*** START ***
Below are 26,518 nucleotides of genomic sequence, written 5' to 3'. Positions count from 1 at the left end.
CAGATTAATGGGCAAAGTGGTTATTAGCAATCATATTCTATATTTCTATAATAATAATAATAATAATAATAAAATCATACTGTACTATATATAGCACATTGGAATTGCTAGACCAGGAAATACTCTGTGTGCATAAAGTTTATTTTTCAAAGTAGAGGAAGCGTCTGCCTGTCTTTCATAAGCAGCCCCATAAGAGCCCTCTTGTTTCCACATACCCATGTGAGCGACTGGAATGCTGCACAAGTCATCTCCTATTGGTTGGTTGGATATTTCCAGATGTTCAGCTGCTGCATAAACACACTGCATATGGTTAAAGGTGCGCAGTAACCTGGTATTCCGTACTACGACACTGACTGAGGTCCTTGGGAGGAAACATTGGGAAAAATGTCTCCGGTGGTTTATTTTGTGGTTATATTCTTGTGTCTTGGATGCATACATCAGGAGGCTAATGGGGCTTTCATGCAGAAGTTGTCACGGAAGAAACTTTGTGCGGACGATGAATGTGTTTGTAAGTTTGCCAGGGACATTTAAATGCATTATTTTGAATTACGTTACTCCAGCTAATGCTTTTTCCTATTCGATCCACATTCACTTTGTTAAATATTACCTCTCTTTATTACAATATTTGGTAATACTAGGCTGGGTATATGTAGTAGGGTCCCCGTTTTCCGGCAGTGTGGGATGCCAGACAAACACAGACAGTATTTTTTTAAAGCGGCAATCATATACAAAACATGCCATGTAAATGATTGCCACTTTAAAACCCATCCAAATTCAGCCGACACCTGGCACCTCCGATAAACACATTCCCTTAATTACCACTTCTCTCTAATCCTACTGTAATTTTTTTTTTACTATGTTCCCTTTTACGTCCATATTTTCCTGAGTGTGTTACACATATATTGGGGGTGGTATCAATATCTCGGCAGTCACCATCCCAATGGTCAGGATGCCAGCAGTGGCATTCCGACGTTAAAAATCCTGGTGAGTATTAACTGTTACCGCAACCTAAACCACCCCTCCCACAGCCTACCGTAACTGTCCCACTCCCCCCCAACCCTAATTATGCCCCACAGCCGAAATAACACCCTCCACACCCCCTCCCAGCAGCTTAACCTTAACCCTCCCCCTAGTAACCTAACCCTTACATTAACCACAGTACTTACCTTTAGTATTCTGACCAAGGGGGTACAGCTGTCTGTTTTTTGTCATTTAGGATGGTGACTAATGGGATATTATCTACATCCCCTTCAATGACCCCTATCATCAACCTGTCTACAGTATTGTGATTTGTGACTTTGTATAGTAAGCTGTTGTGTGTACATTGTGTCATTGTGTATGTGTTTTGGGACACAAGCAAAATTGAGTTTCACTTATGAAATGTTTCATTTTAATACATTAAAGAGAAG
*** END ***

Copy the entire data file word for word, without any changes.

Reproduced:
Below are 26,518 nucleotides of genomic sequence, written 5' to 3'. Positions count from 1 at the left end.
CAGATTAATGGGCAAAGTGGTTATTAGCAATCATATTCTATATTTCTATAATAATAATAATAATAATAATAAAATCATACTGTACTATATATAGCACATTGGAATTGCTAGACCAGGAAATACTCTGTGTGCATAAAGTTTATTTTTCAAAGTAGAGGAAGCGTCTGCCTGTCTTTCATAAGCAGCCCCATAAGAGCCCTCTTGTTTCCACATACCCATGTGAGCGACTGGAATGCTGCACAAGTCATCTCCTATTGGTTGGTTGGATATTTCCAGATGTTCAGCTGCTGCATAAACACACTGCATATGGTTAAAGGTGCGCAGTAACCTGGTATTCCGTACTACGACACTGACTGAGGTCCTTGGGAGGAAACATTGGGAAAAATGTCTCCGGTGGTTTATTTTGTGGTTATATTCTTGTGTCTTGGATGCATACATCAGGAGGCTAATGGGGCTTTCATGCAGAAGTTGTCACGGAAGAAACTTTGTGCGGACGATGAATGTGTTTGTAAGTTTGCCAGGGACATTTAAATGCATTATTTTGAATTACGTTACTCCAGCTAATGCTTTTTCCTATTCGATCCACATTCACTTTGTTAAATATTACCTCTCTTTATTACAATATTTGGTAATACTAGGCTGGGTATATGTAGTAGGGTCCCCGTTTTCCGGCAGTGTGGGATGCCAGACAAACACAGACAGTATTTTTTTAAAGCGGCAATCATATACAAAACATGCCATGTAAATGATTGCCACTTTAAAACCCATCCAAATTCAGCCGACACCTGGCACCTCCGATAAACACATTCCCTTAATTACCACTTCTCTCTAATCCTACTGTAATTTTTTTTTTACTATGTTCCCTTTTACGTCCATATTTTCCTGAGTGTGTTACACATATATTGGGGGTGGTATCAATATCTCGGCAGTCACCATCCCAATGGTCAGGATGCCAGCAGTGGCATTCCGACGTTAAAAATCCTGGTGAGTATTAACTGTTACCGCAACCTAAACCACCCCTCCCACAGCCTACCGTAACTGTCCCACTCCCCCCCAACCCTAATTATGCCCCACAGCCGAAATAACACCCTCCACACCCCCTCCCAGCAGCTTAACCTTAACCCTCCCCCTAGTAACCTAACCCTTACATTAACCACAGTACTTACCTTTAGTATTCTGACCAAGGGGGTACAGCTGTCTGTTTTTTGTCATTTAGGATGGTGACTAATGGGATATTATCTACATCCCCTTCAATGACCCCTATCATCAACCTGTCTACAGTATTGTGATTTGTGACTTTGTATAGTAAGCTGTTGTGTGTACATTGTGTCATTGTGTATGTGTTTTGGGACACAAGCAAAATTGAGTTTCACTTATGAAATGTTTCATTTTAATACATTAAAGAGAAG